Let's not forget that for Erdoğan the elections are legitimate as long as he and those he appoints for parliamentary and local government candidacies are the winners. The June 7, 2015 election, where the AKP failed to win a majority, is a sealed proof of this.
Let’s have a look to the opposition.
The HDP is under tremendous pressure. Its jailed co-chair Selahattin Demirtaş has resigned. The party, with its detained mayors and members of parliament, is trying hard to stay alive.
The CHP and Good Party are trying their hands at election engineering and have started to make campaign promises. But none of the potential candidates pose a danger to Erdoğan’s re-election.
The reasons are the weakness of candidates, the near impossibility of forming a coalition around themselves and the fact that the opposition parties' programmes consist of nothing more than “anti-Erdoğanism”.
The so-called “anti-fascist front” that some have started to talk of is a daydream and the revived “No Bloc” is far from being a bloc and consists of apples and pears. This was also proven on June 7, 2015. That bloc won those elections, then fell apart!
When it comes to the society, the state-prone business world and the masses that passionately follow the reis have no problem with the regime.
At the opposition camp, there is an increasingly popular dream of an “electoral transition”. Almost like “we'll show how things work when we win the elections” kind of a delusion...
Solution making in Turkey consists of being elected to an executive position and then of imposing a top down solution to problems.
The society does not have the strength, or intention to think, “How did we get here” or “What kind of government do we want?”
There is a widespread belief that the elections will solve the problems, bring us back to the glorious past, while devastated institutions and the social deprivation will be cured swiftly, like a miracle.
And there is such desperation that there are masses of people willing to vote for anyone opposing Erdoğan. As if merely opposing Erdoğan can by itself be a political agenda.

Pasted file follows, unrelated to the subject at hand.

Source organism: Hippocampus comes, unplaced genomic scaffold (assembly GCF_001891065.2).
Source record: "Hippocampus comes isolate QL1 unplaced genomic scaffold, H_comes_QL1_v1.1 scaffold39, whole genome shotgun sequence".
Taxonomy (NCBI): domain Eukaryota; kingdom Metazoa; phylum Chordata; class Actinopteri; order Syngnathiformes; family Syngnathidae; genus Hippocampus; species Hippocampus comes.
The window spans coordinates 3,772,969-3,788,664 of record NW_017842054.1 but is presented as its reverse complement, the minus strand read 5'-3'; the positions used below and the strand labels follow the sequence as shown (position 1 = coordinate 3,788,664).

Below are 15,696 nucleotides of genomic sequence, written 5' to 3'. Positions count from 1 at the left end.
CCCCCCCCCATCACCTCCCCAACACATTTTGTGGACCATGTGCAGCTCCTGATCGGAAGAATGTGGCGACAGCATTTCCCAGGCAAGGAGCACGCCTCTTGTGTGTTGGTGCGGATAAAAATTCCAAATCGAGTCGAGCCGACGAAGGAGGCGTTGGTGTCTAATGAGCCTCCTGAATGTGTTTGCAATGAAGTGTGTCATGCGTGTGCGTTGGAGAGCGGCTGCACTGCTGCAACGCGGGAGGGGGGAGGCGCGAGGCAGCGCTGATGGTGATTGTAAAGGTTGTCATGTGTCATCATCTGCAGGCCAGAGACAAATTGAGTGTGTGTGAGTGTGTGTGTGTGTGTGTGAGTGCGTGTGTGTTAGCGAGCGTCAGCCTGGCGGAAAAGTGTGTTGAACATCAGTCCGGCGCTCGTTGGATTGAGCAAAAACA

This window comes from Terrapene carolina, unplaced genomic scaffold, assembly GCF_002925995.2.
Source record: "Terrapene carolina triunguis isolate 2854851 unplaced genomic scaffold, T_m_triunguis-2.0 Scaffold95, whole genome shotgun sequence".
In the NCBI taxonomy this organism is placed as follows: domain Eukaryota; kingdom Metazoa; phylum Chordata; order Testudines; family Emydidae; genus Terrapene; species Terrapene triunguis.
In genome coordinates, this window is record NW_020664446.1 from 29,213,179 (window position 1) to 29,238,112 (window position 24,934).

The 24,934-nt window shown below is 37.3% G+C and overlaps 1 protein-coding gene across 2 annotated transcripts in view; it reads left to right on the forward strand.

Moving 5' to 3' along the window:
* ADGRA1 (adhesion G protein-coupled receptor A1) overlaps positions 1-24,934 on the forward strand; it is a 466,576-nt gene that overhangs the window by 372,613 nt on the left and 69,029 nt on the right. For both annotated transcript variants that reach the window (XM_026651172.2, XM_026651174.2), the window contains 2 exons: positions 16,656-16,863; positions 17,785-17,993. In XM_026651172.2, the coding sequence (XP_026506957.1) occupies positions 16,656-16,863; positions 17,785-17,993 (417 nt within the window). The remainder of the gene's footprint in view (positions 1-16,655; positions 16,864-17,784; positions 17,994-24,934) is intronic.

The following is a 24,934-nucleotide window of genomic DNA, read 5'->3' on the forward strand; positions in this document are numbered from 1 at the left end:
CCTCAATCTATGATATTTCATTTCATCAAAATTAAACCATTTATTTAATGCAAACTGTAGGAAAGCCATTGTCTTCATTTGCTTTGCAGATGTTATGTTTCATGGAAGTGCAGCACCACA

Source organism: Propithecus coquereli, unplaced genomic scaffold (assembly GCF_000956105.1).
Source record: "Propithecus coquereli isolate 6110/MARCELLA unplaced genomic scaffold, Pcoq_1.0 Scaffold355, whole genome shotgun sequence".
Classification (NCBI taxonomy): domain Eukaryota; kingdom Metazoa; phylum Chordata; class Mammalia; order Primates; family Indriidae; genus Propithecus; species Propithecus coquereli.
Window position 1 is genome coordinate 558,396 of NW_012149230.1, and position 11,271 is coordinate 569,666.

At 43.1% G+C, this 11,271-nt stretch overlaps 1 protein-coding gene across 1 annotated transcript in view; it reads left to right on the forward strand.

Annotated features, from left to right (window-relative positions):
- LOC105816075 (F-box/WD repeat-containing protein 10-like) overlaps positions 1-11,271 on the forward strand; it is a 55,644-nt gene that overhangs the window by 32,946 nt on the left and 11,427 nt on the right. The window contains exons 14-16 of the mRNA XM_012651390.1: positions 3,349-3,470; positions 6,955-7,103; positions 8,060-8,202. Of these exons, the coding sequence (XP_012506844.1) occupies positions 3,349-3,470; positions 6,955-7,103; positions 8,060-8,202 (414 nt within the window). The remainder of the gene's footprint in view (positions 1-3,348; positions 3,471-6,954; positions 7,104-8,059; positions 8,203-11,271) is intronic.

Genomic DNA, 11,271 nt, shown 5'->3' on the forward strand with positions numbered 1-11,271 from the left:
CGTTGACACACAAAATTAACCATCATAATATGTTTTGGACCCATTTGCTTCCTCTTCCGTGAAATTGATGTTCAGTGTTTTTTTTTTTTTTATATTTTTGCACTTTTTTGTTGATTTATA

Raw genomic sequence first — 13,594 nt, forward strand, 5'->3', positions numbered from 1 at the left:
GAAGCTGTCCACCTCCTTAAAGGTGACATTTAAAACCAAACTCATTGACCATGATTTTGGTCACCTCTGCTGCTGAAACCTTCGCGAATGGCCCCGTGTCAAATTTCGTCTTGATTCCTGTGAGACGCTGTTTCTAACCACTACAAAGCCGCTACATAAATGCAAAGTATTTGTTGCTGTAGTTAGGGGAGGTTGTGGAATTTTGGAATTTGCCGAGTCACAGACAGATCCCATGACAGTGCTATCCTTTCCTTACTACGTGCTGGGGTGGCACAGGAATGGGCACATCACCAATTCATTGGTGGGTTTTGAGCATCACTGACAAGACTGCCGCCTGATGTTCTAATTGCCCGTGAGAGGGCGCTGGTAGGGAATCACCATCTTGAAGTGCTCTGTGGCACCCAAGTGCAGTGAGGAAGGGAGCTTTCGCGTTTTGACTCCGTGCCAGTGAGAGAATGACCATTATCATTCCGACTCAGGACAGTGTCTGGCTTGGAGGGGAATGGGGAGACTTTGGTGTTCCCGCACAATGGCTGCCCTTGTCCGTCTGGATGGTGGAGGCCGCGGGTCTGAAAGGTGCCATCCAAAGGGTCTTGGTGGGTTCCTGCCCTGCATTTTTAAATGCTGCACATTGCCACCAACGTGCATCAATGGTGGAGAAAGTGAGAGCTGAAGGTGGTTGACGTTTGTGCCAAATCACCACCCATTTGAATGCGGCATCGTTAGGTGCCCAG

There is no talk of the century-long moral abyss since the Armenian Genocide, nor of half of society's fondness of fascism, nor of the solutions to the Kurdish problem, nor of the fact that the EU opportunity is lost forever, nor of the devastation on nature-human-animal-city-culture, nor of what the new social contract should look like.
Never mind those, people don't even care about the news that the regime was informed of the coup attempt days before, or even Reza Zarrab’s accusations of vast felony.
Yet we are continually told to not lose our hope.
But the point is, rather than losing or not losing our hope, we skip the fundamental questions and pin our hopes on elections.
The regime is pleased with this rhetoric of hope. It releases the pressure on the opposition by keeping their dreams alive, letting them hope that despite their miserable life in the end, everything will be alright.
On the other hand, those who put their hopes on the elections are unaware that they are being played by the rules of the ruler.
The most dramatic example is the imposition of the presidential system. Around the time of the referendum last spring and when possible election frauds were being discussed, some suggested that we should reject the fait accompli of this un-democratic system. It is all forgotten. We are already talking about who ought to be the next president.
The AKP came with an election, but the regime will not end with an election.
If it does, all the officials, to start with the boss will find themselves at the High Court, defending their actions. That much is clear.
Moreover, because of their role in the Syrian civil war, the indictment of the International Criminal Tribunal will always be a threat to them.
It is about time we woke up and start asking the fundamental questions.